Once the Statement of Claim has been handed in, the parties can choose to settle the claim between them before the court reaches a decision. This is done as in any “normal” court case.
A judgment in a collective redress suit is binding for the members of the group, see Section 254 f, subsection 2 of the Justice Act.
Usually, the parties comply with the judgment and there is no need for the courts to enforce it. If the losing party does not comply with the verdict, the Enforcement Court can enforce any verdict that prescribes the payment of money. If the verdict is declaratory in nature, another suit must be brought before the court to determine if this declaration should lead to damages.
No policy developments have been proposed.
EU Directive 2020/1828 on representative actions for the protection of the collective interests of consumers shall be implemented into Danish law by December 2022. The Danish legislators expect to implement the Directive in such a way that the existing Danish legal system on class actions is maintained. The areas of the Directive that are not already regulated in Danish law will be implemented and introduced in a new Danish Act to ensure the minimum level of compliance.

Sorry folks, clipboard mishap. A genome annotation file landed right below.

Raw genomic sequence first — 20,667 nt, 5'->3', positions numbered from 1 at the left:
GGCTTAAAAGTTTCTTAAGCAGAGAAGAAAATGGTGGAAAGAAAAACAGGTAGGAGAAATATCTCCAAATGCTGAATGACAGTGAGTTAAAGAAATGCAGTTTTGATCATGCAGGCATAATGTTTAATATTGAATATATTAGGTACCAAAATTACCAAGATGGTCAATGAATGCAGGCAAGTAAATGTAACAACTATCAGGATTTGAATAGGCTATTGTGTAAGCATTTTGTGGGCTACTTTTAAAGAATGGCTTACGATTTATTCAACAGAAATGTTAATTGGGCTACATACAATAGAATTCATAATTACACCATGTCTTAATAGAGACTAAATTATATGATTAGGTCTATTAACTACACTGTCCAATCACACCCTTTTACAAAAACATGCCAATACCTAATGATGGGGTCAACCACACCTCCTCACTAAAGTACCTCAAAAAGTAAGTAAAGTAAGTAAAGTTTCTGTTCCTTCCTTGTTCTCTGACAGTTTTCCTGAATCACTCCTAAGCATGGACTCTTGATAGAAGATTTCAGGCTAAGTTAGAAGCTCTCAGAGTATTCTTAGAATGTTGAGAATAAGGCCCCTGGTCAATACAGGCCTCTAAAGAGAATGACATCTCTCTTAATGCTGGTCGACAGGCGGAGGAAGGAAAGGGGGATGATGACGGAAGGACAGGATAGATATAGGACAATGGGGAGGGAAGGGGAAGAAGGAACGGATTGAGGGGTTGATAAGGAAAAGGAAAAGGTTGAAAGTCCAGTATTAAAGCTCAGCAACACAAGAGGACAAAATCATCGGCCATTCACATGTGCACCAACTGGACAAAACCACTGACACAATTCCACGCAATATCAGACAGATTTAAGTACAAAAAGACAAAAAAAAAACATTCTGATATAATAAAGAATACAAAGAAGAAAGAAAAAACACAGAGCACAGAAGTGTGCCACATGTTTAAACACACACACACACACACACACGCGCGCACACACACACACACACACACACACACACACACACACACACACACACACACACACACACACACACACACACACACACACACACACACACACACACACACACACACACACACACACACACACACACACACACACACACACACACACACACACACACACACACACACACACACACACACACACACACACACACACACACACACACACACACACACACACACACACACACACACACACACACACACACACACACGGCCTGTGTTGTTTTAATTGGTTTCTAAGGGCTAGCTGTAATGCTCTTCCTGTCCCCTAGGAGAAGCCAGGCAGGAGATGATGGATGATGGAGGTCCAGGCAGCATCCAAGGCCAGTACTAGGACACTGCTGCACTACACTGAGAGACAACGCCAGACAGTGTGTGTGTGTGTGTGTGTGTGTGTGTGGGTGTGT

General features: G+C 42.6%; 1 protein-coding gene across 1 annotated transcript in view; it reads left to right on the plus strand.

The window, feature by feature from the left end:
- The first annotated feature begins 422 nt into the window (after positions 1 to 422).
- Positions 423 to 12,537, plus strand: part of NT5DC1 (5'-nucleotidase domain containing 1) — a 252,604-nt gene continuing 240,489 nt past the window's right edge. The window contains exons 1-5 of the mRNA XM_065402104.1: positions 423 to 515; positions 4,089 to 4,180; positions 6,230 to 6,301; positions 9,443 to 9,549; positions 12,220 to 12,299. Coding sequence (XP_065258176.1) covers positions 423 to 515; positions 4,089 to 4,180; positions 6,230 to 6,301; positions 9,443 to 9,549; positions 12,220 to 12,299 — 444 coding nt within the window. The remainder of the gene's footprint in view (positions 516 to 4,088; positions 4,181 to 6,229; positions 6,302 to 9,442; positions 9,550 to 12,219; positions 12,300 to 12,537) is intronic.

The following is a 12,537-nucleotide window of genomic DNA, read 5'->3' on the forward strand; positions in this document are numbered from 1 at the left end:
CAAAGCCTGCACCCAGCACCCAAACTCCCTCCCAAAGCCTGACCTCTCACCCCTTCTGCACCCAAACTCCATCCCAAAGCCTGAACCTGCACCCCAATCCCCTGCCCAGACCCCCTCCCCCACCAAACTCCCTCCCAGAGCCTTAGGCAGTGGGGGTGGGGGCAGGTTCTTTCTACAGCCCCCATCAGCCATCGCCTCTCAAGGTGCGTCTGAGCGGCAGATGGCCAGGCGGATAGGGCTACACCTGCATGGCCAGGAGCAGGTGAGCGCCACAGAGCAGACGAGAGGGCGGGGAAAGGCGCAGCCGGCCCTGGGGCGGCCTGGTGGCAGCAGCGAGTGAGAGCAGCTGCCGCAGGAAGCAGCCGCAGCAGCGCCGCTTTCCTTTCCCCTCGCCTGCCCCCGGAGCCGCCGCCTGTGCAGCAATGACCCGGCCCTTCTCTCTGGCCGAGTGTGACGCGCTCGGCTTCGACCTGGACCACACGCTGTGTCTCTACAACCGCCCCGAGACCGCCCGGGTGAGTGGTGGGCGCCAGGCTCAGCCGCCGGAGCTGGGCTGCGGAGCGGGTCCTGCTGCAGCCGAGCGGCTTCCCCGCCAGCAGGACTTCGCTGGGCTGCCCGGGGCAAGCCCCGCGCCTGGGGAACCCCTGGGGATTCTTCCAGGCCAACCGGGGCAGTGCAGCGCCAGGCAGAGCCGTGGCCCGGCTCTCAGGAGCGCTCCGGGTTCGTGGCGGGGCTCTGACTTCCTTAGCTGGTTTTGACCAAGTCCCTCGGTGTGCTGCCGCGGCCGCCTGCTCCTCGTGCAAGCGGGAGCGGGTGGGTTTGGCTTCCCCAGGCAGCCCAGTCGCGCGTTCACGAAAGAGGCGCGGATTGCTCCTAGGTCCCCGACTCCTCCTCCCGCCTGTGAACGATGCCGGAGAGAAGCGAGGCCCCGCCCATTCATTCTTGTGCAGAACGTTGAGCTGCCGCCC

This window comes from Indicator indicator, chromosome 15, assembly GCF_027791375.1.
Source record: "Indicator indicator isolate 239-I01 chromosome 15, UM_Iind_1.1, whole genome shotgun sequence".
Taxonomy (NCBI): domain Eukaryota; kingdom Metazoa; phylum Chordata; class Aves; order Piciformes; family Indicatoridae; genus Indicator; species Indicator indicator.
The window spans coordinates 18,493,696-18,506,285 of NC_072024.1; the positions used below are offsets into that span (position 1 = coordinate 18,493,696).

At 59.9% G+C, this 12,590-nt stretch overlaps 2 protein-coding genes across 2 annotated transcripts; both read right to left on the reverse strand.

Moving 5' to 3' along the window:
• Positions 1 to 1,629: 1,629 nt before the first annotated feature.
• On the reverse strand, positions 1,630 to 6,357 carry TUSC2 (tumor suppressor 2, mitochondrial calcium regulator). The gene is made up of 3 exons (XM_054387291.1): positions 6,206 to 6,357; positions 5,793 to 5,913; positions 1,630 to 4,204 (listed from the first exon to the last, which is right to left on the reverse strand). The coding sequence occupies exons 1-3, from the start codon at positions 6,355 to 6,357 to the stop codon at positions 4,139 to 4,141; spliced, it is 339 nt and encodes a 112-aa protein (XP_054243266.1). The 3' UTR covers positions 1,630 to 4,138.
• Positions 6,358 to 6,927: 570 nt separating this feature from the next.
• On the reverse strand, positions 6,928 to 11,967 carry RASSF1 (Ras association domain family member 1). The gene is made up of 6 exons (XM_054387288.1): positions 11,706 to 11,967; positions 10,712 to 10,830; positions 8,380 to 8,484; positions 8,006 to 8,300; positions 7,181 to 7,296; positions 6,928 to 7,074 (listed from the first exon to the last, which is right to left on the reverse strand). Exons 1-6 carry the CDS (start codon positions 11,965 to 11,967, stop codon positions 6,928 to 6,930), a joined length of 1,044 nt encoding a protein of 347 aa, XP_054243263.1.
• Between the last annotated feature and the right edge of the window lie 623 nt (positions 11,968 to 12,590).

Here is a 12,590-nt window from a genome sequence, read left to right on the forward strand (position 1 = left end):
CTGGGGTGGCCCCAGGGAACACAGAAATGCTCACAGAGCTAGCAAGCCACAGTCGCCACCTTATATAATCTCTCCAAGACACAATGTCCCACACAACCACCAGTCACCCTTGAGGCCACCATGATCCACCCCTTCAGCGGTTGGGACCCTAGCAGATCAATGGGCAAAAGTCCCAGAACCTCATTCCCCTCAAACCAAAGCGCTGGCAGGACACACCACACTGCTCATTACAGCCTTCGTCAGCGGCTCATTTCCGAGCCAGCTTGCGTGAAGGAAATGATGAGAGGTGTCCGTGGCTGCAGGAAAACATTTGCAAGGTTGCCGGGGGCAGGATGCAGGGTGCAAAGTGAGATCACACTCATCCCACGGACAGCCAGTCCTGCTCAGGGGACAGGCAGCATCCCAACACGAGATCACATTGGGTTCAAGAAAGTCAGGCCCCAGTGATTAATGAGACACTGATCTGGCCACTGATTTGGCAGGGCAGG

Brexit has had no impact on collective redress suits in Denmark.
COVID-19 has had no impact on collective redress suits in Denmark, except that the processing of these suits may have been delayed due to the lockdowns in 2020 and 2021, during which the courts did not operate.